We here at the Real Change are sensitive
to the charge that all we ever do is whine about
homelessness. Instead of proposing practical solutions
that our city and county governments find acceptable,
we write editorials calling for affordable housing,
blah, blah, blah, treating people with dignity,
blah, blah, providing services that cost money,
So I've decided to rectify this situation, medically
speaking. I've set forth a number of proposals for
solving homelessness that are all calculated
to be acceptable to our hardworking local government
officialdom and their deserving, fully paid-up allies.
Please feel free to refer back to that last sentence,
frequently, when the following brilliant ideas become
confusing to you, as they surely will.
My first proposal addresses the very heart of the
homeless problem. And it won't cost a dime. We declare
homelessness to be a personal disorder. We get the
Feds to go along. OK, that part might cost some
lawyers' fees, but you were spending money on lawyers
anyway. This way they'll be doing something productive.
Here's the beauty of it: once homelessness is a
disorder, everything we do about homelessness can
be put down as therapy or rehabilitation. For example,
you can put homeless people to work on contracted
work-crews, and not have to pay them minimum wage!
Because it would be therapy! The government gets
the contract money, and gets to keep it "to
pay for other needed services."
Have I got your attention, Heidi Wills? This kind
of thinking is just your speed!
My second proposal deals directly with the chief
complaint of all homeless people. They have no places
to sleep. My solution is so effective that you will
be able to present it as proof of your compassion.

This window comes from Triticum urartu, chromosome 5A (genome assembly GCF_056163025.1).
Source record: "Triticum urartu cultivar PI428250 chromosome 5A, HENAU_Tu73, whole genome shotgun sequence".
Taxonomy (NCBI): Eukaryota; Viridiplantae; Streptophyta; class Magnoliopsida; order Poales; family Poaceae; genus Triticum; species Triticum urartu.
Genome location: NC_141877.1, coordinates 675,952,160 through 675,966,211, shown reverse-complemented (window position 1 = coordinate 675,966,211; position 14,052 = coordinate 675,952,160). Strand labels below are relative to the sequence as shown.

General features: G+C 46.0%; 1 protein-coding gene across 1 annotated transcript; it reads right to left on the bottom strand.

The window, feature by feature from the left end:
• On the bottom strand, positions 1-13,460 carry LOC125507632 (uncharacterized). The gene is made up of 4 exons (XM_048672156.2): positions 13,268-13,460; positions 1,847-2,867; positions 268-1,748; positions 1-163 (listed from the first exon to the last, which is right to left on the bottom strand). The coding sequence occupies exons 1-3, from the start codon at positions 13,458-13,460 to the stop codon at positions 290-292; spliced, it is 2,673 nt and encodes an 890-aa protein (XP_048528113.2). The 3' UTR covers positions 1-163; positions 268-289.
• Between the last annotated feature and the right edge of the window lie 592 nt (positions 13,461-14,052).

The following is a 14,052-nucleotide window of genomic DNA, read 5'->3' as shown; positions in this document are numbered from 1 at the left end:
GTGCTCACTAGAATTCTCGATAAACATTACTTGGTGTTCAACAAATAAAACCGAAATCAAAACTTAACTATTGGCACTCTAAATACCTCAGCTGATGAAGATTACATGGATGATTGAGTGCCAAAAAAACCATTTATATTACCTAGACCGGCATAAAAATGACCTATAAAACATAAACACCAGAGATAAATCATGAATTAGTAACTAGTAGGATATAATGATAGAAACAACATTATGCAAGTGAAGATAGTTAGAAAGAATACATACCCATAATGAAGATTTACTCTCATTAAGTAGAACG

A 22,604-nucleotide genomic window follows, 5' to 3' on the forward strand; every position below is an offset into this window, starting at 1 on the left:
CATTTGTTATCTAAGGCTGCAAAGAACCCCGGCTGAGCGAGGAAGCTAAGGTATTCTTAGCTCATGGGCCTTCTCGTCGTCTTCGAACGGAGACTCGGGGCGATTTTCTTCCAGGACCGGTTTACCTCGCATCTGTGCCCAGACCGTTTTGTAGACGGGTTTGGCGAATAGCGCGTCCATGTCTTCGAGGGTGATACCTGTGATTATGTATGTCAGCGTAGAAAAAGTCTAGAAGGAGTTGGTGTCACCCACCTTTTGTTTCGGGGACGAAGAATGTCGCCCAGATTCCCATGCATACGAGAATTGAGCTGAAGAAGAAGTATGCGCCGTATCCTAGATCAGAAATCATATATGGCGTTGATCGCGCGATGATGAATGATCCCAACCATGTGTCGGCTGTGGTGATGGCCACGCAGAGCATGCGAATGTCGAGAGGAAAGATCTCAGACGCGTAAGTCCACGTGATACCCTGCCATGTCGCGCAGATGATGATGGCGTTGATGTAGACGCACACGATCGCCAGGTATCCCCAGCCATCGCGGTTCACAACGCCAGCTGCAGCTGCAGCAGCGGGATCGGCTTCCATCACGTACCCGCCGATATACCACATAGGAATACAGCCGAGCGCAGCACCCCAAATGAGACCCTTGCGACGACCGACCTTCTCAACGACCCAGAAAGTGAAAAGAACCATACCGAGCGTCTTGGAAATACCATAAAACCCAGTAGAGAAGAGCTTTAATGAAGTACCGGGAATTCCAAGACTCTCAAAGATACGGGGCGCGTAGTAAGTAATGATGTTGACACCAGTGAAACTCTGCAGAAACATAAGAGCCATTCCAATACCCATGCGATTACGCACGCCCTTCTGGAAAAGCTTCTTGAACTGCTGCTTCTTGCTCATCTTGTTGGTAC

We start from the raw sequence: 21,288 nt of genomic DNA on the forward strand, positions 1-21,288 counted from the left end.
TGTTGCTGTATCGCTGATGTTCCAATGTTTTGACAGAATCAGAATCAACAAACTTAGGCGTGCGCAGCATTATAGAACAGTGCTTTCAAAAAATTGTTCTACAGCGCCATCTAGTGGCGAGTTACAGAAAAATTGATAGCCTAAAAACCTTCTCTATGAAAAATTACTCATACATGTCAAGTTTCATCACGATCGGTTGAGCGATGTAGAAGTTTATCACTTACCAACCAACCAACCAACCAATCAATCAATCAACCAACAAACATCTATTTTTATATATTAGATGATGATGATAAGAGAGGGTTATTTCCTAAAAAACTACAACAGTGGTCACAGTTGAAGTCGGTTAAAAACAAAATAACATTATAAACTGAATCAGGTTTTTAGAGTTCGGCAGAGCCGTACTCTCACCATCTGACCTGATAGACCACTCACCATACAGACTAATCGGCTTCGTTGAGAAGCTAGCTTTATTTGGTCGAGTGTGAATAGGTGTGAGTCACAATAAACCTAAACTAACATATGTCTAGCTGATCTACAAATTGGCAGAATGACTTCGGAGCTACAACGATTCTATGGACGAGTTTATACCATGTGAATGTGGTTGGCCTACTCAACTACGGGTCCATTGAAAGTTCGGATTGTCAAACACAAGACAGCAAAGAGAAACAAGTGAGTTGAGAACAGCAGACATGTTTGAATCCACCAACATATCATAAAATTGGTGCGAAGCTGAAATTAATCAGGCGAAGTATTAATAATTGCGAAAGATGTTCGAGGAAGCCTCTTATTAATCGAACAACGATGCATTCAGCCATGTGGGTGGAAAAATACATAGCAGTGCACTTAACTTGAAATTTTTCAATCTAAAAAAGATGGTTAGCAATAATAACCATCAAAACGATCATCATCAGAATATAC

Hey, if they don't need to sleep, they don't need
a place to do it, right?
So when a homeless person asks for shelter, we should
give them methamphetamines instead. We can cure
them of their need to sleep. OK, meth isn't 100
percent effective, so we'll still have to give them
shelter every four or five days, but (do the math)
that would allow us to get rid of half our existing
Moreover, it would not be necessary to dump meth-crazed
homeless people on the general public. We could
require them to work on one of those crews until
they come down. Then, repeat the therapy as needed.
I think you can see that the public benefits would
All that meth will have to come from somewhere.
Perhaps we could offer donuts to our cops for their
hoards. Hey, cops work long hours around the clock.
You know what happens to unreported drug confiscations.
2+2=4. Eventually a city-owned meth lab could cheaply
produce enough for all of our homeless, plus replace
our cops' stashes.
Once we have done so much to eradicate the problem
of homelessness in Seattle, we will generate a new
problem. We will make Seattle a magnet for homeless
people all around the country, and the world. Therefore
it would be irresponsible of me to make the proposals
above, without also offering the means to prevent
a massive influx of homeless immigrants.
My proposal is inspired by the great work of Mark
Sidran. I could not have thought of the brilliant
idea that I am about to explain, were it not for
that giant of civic engineering. If I have been
able to see further than he, it is only because
I have stood upon his shoulders.
Sidran's great genius was realizing that if life
for homeless people in Seattle was miserable, they'd
go away. That sounds simple-minded, but it works!
They did go away! To Los Angeles! Trouble was, Los
Angeles was worse! So they came back! So you see,
Sidran was right, but we must go further. We must
out-Los Angeles Los Angeles. We must make Seattle
a living hell for everyone who has to be outside.
Los Angeles has lousy air. We can top that. We can
scrap Metro. We can have poisonous air and poisonous
water in just a year. People living outdoors will
start to drop like flies. Not that that will be
the intent of the program. No, the intent of the
program will be merely to encourage homeless elements
to look elsewhere for comfort.
We already don't let them sit down. Let's not let them breathe. That ought to